Johnson said district officials based their projections for the current school year’s budget on a property tax increase of about 9 percent. But revenues from property values actually increased by almost twice that amount. Typically when districts get more money from local property taxes, their share of state money goes down, making it a wash, but because Aurora has mill levy overrides, it can take advantage of some of the increase.

Robin Molliconi, the administrative division supervisor in the Arapahoe County Assessor’s Office, said that while there has been new construction and development within the school district’s boundaries, most of the increased revenue is a result of higher assessed values of existing properties.

As budget officials in the district closed out last school year’s budget, they also found that there was more money left over than they expected. Johnson said district leaders believe that may have been a result of district staff spending more cautiously at the end of last year when officials were expecting big budget cuts.

If the school board gives the budget amendments final approval at their next board meeting, the district will use $5 million of the unexpected dollars to upgrade curriculum, $3.1 million to give teachers a pay raise that the district had previously agreed to with the union, and $1.8 million to launch a pilot to try to better fill hard-to-staff positions.

Johnson said some of the money will also go to the district’s reserve account that had been spent down in previous years when enrollment had dropped much more than expected.

Clarification: More information was added to the story to explain that Aurora has mill levy overrides.

year in review

Aurora school district saw accountability, charter and budget changes in 2017

First graders eat their lunch at Laredo Elementary School in Aurora. (Photo by Seth McConnell/The Denver Post)

Reform work in Aurora schools was on the fast track in 2017.

In the spring, Aurora Public Schools officials defended their work to improve the district’s lowest performing school, Aurora Central High School, in front of the State Board of Education. The school, having had multiple years of low performance, was one of the first to face sanctions for poor performance. But after the district made their case, the state board approved a plan that allows the district to continue rolling out the school’s innovation plan with a deadline of demonstrating improvements within two years.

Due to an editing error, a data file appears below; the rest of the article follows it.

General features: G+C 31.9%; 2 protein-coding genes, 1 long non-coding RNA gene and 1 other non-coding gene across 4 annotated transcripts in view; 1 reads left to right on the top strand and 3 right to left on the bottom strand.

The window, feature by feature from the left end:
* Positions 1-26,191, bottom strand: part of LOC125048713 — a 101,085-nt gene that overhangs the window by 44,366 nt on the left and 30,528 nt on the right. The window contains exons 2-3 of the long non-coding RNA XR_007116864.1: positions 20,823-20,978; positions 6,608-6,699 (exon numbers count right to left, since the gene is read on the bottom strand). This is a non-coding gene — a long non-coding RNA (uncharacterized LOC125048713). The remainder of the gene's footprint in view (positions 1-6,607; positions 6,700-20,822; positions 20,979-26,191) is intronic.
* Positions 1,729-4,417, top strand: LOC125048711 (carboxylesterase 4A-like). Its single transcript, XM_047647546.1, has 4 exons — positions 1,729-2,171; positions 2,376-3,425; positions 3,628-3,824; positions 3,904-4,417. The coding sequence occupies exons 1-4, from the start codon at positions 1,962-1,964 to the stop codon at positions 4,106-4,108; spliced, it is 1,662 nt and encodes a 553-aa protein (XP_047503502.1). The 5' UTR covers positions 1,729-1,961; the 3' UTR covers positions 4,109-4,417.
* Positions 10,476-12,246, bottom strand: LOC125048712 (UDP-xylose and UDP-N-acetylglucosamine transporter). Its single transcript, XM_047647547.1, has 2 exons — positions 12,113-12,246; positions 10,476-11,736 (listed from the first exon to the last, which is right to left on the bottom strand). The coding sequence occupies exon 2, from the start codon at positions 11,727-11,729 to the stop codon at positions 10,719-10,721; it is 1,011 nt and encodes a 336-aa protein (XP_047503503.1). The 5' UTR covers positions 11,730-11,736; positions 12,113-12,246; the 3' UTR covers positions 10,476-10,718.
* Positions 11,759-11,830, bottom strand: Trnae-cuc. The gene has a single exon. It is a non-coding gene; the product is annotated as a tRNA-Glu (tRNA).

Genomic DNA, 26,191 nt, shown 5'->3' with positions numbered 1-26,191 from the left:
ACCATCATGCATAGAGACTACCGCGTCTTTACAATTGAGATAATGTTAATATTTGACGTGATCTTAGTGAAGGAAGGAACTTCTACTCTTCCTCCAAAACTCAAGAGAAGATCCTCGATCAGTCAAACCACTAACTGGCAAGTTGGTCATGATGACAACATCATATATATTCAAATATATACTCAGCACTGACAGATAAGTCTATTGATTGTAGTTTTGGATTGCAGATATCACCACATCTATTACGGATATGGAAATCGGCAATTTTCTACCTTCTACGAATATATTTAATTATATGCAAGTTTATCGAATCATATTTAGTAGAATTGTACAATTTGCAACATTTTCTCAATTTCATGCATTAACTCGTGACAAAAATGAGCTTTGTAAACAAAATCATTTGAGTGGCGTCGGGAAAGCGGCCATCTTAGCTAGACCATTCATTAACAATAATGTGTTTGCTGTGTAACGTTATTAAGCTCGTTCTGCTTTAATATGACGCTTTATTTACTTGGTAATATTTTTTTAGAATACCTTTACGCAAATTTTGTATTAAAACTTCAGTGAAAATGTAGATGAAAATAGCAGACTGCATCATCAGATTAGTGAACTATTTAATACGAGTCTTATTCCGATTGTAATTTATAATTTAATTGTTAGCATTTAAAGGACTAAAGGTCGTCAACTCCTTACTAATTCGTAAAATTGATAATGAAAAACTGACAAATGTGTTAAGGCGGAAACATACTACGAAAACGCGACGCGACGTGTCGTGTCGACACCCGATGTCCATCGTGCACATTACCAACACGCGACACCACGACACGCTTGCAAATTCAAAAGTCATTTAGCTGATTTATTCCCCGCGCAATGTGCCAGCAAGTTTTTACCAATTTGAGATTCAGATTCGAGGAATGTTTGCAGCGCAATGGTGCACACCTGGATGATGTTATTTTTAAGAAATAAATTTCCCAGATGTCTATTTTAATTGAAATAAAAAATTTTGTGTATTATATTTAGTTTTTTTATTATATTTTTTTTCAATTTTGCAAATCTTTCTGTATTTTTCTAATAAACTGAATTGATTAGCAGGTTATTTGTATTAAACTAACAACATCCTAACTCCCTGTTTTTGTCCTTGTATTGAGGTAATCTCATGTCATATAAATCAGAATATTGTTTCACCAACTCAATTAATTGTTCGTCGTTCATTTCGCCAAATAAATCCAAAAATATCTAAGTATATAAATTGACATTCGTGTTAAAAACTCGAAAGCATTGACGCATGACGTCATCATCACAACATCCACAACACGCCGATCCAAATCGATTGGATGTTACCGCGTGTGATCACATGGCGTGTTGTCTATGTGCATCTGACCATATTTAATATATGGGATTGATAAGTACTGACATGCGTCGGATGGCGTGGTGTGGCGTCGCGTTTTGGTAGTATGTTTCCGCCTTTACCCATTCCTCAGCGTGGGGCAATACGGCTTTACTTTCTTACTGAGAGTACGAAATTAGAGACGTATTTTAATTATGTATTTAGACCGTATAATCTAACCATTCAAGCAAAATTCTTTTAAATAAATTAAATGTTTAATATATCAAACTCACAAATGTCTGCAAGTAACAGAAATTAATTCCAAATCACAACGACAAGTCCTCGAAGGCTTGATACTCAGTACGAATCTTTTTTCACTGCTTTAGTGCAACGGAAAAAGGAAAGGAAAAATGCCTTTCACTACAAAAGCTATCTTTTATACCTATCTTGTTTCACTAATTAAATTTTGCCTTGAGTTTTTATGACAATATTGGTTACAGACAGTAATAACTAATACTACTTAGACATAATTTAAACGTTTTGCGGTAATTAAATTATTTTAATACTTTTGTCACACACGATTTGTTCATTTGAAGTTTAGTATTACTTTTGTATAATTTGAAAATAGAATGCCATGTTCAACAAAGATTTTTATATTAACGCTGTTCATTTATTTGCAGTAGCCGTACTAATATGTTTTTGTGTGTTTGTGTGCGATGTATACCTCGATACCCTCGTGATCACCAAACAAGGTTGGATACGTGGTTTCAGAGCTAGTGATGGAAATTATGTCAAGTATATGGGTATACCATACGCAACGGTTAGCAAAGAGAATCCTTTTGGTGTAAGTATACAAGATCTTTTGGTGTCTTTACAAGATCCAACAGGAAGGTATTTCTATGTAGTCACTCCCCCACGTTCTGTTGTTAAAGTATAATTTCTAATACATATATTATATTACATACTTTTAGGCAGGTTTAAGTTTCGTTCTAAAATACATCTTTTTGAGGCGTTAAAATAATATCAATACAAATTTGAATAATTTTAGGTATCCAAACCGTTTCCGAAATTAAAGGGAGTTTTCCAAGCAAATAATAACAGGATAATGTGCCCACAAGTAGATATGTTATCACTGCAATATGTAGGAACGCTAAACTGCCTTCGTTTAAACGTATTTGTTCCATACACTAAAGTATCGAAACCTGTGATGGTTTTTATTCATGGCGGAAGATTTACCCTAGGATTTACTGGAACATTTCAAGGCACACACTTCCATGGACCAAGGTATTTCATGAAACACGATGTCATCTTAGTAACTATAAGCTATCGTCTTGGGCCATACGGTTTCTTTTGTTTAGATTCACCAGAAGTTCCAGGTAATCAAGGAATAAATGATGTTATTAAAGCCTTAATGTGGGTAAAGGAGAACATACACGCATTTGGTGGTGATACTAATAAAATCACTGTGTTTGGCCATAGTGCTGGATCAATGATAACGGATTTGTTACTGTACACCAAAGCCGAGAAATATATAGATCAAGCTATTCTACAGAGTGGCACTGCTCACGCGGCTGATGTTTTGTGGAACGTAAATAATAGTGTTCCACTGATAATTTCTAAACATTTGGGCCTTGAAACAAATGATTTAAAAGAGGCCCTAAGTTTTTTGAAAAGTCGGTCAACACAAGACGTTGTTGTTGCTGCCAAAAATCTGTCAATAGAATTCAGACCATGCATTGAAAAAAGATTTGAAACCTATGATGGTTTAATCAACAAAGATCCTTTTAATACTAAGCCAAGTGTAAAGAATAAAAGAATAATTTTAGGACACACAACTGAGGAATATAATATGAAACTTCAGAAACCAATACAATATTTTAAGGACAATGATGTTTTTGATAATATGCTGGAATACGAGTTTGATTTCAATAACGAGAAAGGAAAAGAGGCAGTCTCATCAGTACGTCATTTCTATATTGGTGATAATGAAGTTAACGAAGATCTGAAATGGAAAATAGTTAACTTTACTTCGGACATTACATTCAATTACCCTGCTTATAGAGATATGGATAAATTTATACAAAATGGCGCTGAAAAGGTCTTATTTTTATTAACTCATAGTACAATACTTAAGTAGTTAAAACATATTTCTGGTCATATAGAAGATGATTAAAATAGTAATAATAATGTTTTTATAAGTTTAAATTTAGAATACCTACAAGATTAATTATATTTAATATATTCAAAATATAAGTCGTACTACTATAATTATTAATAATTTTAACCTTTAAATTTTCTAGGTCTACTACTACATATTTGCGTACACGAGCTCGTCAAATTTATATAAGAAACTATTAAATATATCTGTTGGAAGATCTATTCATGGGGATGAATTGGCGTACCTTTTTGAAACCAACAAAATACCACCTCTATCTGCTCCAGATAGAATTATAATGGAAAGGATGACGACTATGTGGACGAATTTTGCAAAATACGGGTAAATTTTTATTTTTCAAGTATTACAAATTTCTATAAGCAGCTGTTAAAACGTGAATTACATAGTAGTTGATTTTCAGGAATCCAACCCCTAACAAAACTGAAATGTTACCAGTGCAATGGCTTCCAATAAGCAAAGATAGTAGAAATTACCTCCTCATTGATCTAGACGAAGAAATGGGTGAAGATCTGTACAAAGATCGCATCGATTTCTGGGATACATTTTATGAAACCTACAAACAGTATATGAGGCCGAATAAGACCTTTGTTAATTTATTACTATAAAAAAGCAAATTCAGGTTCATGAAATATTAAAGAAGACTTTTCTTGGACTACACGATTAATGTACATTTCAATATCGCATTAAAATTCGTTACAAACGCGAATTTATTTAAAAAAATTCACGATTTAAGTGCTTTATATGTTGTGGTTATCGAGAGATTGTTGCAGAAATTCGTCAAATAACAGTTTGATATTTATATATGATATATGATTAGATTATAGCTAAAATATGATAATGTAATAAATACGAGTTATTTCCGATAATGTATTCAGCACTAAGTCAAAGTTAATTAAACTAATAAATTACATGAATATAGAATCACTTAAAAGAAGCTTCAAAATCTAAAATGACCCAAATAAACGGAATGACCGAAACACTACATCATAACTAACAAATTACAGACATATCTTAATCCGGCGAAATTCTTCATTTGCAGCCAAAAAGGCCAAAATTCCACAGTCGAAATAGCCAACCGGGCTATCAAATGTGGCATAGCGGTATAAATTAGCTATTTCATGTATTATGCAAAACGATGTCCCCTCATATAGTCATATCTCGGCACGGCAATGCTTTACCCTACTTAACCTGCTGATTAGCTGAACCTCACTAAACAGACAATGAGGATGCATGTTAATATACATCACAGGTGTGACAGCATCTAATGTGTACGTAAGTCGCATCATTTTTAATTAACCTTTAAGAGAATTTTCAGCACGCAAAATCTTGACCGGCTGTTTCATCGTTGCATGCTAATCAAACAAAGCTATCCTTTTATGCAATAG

The district, meanwhile, received good news this year: that it was no longer at risk of facing state sanctions itself after a rise in state ratings.

More recently, the district began looking at the next school, Paris Elementary, that could face the same fate as the high school, and is considering changes to lift that school’s achievement before the state intervenes.

That school, like Aurora Central, is part of the district’s innovation zone — a group of schools with more flexibility than traditional district-run schools. The zone was introduced in Aurora in 2015, but officials are still fine-tuning the work at those schools, including on their goals and budgets.

The district as a whole made many changes to their budget and school funding process in 2017. After a better-than-predicted state budget that was finalized in the spring, district leaders didn’t have to make all the cuts they were considering.

But in the process of scrutinizing the budget to find where they could make cuts, district officials decided to cut funding to six schools that operated under special plans created with the district’s teachers union.

The district is still closely watching enrollment numbers that continue to drop. Besides the impact on the budget, the changing enrollment picture prompted the district to consider a different kind of long-term plan for its buildings and future priorities.

Both the district’s reforms and budget discussions were big issues in this fall’s school board election, which saw a union-backed slate win four seats on the seven-member board.

The other big issue in the election was around the district’s work with charter schools. This summer, the Aurora school board approved the contracts for a new DSST charter school. The district is also considering consequences for charter schools that are low performing, and working with one charter to see if it can operate a center-based program for students with special needs.

Another effort that attracted attention this year was the district’s work to diversify its workforce, specifically principals.

Expect many more changes next year.